There I was, dawdling on Twitter around midday today, when I came across this tweet:
When I saw the number of likes that this account garnered –
– I thought to myself:
On checking associated Twitter profile out, this is what I found:
Looking at the numbers on @dnamestay1‘s account above, my curiosity got piqued.
Here is a simple analysis:
Essentially, this account with 442 followers, has been around for 13 months, has been publishing 73 tweets per day on average, and got over 131 000 likes for one of the tweets published on the 12th of August 2021?
Is there something fishy here?
I decided to scratch the surface further, by running a search on Google using the phrase ” how to buy Twitter Likes“.
Here are the results:
As the Google search results above show, the business of selling Twitter Likes is booming, as judged by Google ads by the associated platforms where the Tweeters can buy the likes.
I like the second last Google ad, which claims to sell “real” likes, and goes on to say they are Legit Favorites.
What if TAYLOR2.0 is buying fake Twitter likes to give a false impression that “her” account is popular?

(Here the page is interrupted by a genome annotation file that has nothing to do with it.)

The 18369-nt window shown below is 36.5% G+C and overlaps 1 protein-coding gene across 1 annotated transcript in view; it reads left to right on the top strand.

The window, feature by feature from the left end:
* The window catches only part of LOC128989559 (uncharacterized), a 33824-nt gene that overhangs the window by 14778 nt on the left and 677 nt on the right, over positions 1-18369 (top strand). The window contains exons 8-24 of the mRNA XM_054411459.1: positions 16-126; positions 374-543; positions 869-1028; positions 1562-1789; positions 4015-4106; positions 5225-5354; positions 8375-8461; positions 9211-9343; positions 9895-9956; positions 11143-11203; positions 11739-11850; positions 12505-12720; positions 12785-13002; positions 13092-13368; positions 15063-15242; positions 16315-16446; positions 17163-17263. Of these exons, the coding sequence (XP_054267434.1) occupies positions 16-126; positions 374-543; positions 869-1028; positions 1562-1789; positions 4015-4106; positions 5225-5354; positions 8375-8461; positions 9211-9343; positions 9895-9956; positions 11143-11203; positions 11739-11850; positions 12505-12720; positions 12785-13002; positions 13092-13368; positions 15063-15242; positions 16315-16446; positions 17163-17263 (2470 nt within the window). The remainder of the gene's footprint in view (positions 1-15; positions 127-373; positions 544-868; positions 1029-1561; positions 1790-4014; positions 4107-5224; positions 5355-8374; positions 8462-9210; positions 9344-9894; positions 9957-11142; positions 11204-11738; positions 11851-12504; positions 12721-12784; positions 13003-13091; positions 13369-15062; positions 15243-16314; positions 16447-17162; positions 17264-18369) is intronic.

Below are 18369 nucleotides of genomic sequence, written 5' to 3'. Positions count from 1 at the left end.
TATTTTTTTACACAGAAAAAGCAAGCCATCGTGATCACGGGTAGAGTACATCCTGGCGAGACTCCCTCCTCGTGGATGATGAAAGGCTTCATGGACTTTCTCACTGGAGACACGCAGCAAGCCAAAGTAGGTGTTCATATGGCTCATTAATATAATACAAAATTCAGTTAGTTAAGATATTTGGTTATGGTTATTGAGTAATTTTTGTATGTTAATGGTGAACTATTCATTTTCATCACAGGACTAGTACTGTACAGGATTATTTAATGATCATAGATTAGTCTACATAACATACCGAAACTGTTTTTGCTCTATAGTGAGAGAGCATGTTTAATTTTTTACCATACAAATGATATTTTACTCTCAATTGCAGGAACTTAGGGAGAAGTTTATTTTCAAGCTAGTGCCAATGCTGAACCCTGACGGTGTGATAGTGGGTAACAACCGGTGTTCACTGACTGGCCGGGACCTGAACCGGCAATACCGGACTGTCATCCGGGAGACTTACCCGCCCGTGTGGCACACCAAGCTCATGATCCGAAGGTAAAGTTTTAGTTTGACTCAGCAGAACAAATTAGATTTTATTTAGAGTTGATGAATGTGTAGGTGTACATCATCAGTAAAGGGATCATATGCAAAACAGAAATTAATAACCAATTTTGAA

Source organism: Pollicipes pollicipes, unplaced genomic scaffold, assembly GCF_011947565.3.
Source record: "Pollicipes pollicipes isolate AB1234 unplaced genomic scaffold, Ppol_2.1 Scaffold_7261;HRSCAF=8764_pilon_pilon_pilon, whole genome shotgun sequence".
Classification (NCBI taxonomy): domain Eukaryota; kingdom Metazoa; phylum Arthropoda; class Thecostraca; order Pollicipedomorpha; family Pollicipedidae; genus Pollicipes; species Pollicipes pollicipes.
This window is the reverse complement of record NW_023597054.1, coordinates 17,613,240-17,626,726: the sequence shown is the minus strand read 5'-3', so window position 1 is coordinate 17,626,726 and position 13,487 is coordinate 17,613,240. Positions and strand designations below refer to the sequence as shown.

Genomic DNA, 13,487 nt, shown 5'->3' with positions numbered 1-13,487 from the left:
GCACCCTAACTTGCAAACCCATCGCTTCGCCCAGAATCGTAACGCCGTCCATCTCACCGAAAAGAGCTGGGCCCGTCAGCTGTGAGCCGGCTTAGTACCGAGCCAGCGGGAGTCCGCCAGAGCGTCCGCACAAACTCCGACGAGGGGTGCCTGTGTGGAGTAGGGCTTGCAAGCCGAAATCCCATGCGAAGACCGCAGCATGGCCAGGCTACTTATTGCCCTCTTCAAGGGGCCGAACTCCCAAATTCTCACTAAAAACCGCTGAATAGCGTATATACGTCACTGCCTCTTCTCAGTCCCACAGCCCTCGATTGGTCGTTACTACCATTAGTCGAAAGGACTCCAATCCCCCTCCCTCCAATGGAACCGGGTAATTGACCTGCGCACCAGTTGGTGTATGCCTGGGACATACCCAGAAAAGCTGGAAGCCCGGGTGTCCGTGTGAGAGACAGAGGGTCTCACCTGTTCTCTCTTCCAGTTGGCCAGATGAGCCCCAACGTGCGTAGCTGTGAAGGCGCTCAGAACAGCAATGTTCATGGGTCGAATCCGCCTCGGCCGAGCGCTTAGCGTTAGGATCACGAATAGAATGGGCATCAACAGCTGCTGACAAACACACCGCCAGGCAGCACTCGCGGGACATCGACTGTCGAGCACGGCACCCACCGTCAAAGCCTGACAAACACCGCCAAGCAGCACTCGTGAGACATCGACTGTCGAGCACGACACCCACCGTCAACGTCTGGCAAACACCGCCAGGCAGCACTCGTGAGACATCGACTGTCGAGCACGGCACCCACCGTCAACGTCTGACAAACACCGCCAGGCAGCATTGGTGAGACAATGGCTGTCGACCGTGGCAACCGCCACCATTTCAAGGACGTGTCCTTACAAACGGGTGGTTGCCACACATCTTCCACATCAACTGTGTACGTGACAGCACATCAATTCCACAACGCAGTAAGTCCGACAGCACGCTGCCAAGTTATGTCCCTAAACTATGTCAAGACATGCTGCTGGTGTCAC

Some 8 hours later, I checked the tweet that is the subject of this eNsight again, out of curiosity.
As the tweet above shows, the number of likes have gone up by more than 18 000 since the last the last time, and they [the likes] are still ticking up as I am about to publish this eNsight..
Has the number of followers changed in the same 8-hour duration?
See for yourself.
TAYLOR2.0 has since gained 14 followers.
Is there perhaps a relationship between the number of Twitter likes that so far look like they are fake and the number of gained followers?
Finally, here are the results of an assessment of @dnamestay1’s account on Followerwonk, with specific focus on the Social Authority score – a measure of the influence of an Twitter account, on a 1 (least influential) to 100 (most influential) scale.
With “her” current Social Authority of 47 (out of 100) , it is a clear that TAYLOR2.0 does not command the type of Twitter influence that is implied by the number of likes associated with the tweet that is the subject of this eNsight.
There is no doubt that these are fake Twitter likes.
How many aspiring Twitter influencers are buying fake Twitter likes to prop up their profiles?
Your guess is as good as mine.
But given how profitable this influencer business has become though – where people become famous for being famous, we may be surprised that the practice of buying fake Twitter likes is widespread.
As I conclude, Nick Bilton’s Fake Famous – a social experiment documentary on a similar topic – is worth watching.
Lesson for you?
Not everything that glitters is gold on social media.